Law firm Hill Dickinson is conducting a poll of surveyors, architects, developers and structural engineers across the North West on the issue of Energy Performance Certificates (EPCs) for commercial properties.
The survey has been distributed to all of Hill Dickinson's clients including investors, property developers and retailers, as well as professionals and firms involved with commercial property around the North West and further afield.
As of 6 April this year, EPCs will be legally required on construction and prior to the sale or lease of commercial property, and from October this requirement will extend to almost all commercial properties.
Bill Chandler, partner in the property practice of Hill Dickinson, said: "The EPCs for residential properties have been all over the news as part of the Home Information Pack saga but throughout 2008 they become necessary for commercial properties.
"Our online poll will establish if people are aware of and ready for the change in law and is being targeted at our clients and indeed all of the major surveyors, architects and structural engineers in the North West."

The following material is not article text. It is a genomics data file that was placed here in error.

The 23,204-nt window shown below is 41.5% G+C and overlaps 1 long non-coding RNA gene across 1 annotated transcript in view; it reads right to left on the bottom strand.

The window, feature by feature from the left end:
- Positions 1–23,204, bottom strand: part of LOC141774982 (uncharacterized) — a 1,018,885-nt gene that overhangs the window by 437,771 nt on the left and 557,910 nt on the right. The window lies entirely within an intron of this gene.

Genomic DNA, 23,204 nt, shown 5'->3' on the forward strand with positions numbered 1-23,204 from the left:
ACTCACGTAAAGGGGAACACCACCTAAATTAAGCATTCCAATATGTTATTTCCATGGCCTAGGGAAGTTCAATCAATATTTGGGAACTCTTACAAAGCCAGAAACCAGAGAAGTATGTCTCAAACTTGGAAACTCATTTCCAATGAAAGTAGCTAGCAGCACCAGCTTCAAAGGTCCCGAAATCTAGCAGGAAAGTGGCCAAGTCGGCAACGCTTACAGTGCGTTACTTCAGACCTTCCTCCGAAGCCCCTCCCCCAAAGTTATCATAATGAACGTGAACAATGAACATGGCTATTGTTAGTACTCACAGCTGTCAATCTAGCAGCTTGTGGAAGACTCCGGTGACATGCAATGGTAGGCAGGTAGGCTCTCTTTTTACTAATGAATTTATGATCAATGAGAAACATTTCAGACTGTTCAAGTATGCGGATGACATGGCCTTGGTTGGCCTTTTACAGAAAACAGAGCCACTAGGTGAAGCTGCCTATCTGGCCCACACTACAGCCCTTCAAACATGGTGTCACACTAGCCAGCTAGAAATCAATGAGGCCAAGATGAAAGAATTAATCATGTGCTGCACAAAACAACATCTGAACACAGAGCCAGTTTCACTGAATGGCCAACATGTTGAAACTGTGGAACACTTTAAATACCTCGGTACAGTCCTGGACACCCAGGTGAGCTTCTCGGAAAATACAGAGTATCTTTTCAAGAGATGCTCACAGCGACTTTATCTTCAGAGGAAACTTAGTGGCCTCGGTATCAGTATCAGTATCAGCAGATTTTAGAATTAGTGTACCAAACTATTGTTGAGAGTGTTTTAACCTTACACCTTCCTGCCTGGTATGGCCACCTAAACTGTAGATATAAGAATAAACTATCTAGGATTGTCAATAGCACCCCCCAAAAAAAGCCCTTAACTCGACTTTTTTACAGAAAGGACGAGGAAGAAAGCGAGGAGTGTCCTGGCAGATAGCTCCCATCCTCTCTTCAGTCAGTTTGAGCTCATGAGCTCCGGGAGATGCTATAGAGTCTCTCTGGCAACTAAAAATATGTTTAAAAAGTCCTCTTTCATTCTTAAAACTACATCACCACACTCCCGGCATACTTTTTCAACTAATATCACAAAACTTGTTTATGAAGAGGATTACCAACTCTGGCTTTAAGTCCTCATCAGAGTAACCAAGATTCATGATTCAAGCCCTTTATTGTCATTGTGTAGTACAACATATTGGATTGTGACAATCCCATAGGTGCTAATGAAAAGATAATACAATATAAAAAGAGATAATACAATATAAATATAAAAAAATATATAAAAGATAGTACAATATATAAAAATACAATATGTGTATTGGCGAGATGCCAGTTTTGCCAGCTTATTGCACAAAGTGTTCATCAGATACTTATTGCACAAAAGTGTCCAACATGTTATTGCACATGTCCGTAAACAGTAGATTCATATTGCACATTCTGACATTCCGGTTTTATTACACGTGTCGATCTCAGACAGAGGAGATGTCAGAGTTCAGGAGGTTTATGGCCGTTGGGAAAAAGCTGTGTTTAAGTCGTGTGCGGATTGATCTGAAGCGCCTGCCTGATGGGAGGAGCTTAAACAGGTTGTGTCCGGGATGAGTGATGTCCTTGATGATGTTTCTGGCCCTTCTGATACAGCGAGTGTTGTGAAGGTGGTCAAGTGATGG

Questions posed in the poll include:
- How prepared are you for the introduction of EPCs?
- What effect do you think the introduction of EPCs will have on your business and/or the market generally?
- How do you intend to deal with the EPC requirements?
Respondents have the incentive of a chance to win two tickets to Liverpool Sound, the flagship event of Liverpool Capital of Culture 08, starring Sir Paul McCartney and other leading performers at Anfield, the home of Liverpool FC, on 1 June 2008.
Anyone interested in airing their views and entering a prize draw for the pair of tickets should click here.
All responses will be treated in confidence and anonymously and results will be announced prior to EPCs being introduced for commercial properties in April this year.
Hill Dickinson has offices in Liverpool, Manchester, London and Chester. The firm announced results of £68.4m in fee income for the year ended 30 April 2007, a rise of 31% on 2006.